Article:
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Colin Berry’s Method and 3D Information

May 10, 2015

it is presumptive to think the 3D information represents cloth-to-body distance.
It is presumptive because you must have a method in mind

clip_image001A reader writes:

Colin Berry’s method may provide synthetic cloth to body information represented by varying color density for close together body features such as fingers beside each other. It cannot provide proper relative spatial information for disparate features related to each other at a distance such as the tip of the nose and the outer edge of each cheek.  Dr. Berry’s method cannot generate the sort of spatial information we see in Petrus Soon’s 3D renditions.

You are possibly right that Colin’s method cannot produce meaningful, relative 3D information for “disparate features related to each other at a distance.”  That seems obvious when looking at his method. But is that 3D information really contained in the shroud image in the sense you suggest? Does it represent reality?

1) I’m still not convinced that the 3D information represents cloth-to-body distance. It works out, it seems to me, to somehow represent body shape but it is presumptive to think the 3D information represents cloth-to-body distance. It is presumptive because you must have a method in mind to even suggest it.

 2)  I certainly have serious reservations about the 3D work undertaken by Petrus Soons.  I suspect that the real 3D information on the shroud is more like what we see with ImageJ, the VP8 and John Jackson’s 3D corrugated cardboard plot exhibited at the U.S. Air Force Academy Chapel in Colorado.

Might Colin’s method produce that kind of 3D data? I don’t think so, “synthetic” or otherwise. But I don’t know that. I think we need to wait and see.

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  1. May 10, 2015 at 2:40 am

    There’s much food for thought where contact imprinting models are concerned, given the wealth of experimental options open to the researcher. My own thinking is changing by the hour, as one tries to understand why a wet imprint should result in reasonable 3D properties (demonstrated yesterday btw with a plastic toy).

    The thing one has to beware of are preconceptions, especially pro-authenticity ones. Medieval forgery opens up a much wider range of options that would have been judged entirely by the artefact maker purely on the “look” of the end-result. What was the intended look? I’ve made my position clear on that for well over a year: it was to create a Veronica-like imprint on fabric in sweat and blood (marking on my part an abandonment of the contact scorch theory that was tied to an attempt to symbolize slow-roasting of Geoffroi de Charny’s alleged uncle alongside Jacques de Molay in 1314).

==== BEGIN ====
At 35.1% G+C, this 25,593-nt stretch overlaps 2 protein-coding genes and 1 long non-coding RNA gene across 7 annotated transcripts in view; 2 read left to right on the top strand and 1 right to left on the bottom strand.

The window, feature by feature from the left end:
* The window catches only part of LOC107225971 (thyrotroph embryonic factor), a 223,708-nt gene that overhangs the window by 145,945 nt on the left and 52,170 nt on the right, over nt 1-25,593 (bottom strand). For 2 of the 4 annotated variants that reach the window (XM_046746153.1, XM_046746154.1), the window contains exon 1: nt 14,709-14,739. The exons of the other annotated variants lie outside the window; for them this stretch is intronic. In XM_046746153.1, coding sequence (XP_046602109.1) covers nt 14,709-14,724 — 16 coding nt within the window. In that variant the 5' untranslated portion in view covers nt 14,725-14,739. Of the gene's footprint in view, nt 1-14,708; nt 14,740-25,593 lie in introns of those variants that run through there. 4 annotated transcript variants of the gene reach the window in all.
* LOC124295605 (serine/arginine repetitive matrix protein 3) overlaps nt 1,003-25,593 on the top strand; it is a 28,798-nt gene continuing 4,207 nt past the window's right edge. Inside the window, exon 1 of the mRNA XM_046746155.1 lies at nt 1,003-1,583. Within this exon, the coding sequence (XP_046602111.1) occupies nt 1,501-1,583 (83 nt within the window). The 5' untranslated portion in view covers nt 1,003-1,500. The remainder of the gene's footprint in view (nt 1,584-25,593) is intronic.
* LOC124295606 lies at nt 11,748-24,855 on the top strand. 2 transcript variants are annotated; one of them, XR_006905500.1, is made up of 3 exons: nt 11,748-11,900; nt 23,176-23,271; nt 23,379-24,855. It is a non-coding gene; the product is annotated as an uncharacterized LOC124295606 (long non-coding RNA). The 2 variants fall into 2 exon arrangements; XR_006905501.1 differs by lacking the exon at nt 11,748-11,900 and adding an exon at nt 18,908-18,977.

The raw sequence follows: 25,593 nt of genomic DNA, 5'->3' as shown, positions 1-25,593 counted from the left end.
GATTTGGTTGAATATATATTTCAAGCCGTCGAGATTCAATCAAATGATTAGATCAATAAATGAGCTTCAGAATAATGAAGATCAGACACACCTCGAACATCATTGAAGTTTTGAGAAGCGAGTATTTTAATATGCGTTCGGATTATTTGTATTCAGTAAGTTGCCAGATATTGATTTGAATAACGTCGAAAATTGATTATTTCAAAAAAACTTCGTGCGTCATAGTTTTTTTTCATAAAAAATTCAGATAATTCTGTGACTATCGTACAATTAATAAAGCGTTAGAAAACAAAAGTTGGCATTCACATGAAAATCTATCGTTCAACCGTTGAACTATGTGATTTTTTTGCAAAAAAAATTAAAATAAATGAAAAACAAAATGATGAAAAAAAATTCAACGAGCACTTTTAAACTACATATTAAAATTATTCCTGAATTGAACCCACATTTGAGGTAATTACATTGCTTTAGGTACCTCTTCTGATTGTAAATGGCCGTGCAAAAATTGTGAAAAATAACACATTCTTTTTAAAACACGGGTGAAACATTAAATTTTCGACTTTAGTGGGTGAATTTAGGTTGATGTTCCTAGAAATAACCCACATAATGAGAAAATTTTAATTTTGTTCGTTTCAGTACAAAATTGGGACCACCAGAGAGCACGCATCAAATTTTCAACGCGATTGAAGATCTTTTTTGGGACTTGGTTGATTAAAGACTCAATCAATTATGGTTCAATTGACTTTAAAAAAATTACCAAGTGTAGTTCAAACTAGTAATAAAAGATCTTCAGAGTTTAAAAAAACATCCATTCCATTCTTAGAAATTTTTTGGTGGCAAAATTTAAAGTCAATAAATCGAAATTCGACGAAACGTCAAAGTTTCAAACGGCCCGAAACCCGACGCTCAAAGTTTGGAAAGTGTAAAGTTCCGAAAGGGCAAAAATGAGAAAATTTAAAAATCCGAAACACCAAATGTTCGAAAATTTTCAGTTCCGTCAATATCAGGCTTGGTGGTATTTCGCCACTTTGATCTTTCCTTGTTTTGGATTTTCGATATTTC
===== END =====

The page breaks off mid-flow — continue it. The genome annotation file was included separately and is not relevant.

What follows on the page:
The artisans were not time-lords, worrying about the final look of their work on 20th/21st century 3D rendering programs. They were concerned about the instant impression created on the relic-hungry pilgrim. that’s why the dual image head-to-head configuration, life size, real linen was chosen in order to yell “real body imprint, a bigger and better version of that Veronica in Rome”.

    So what techniques did they deploy to best achieve their ends that just happen, purely by accident, to give the 3D result we see today? I have some fresh ideas to offer on that, which I’ll mull over for a while before returning here, possibly this morning but probably the evening (am heading off shortly to a family reunion so will be hors de combat for quite some time.

    Here’s a taster: imprint the face either from a bas-relief as per Luigi Garlaschelli OR imprint in LUWU configuration (face down into linen) separately from the rest of the body (LOTTO) to get not only a pseudo-bas relief effect, but gravity-aided flow of imprinting medium to the extremities (nose etc) giving extra image intensity where it’s most needed to convey the impression of an IMPRINT, not a artist’s sketch. Separate imprinting of head and body could also explain some anomalies, like the head seeming slightly too small for body (LOTTO gives more lateral distortion than LUWU), as well as that prominent crease at the neck/chin etc etc. Manual touching-up of image will also be flagged up (there’s time an opportunity to do that while the blood drips and trails are applied immediately after imprinting medium, followed by conjoint printing that places blood under body image).

    • piero
      May 10, 2015 at 8:09 am

      Indigo has a very strong affinity for wool, silk, cotton, and linen…

      I have read that:
      >Indigo-blue is converted by oxidizers, e. g., nitric acid, into yellow-red,
      crystallizable isatin (C16H10N2O4) …

      Have you tried to do the interesting experiments using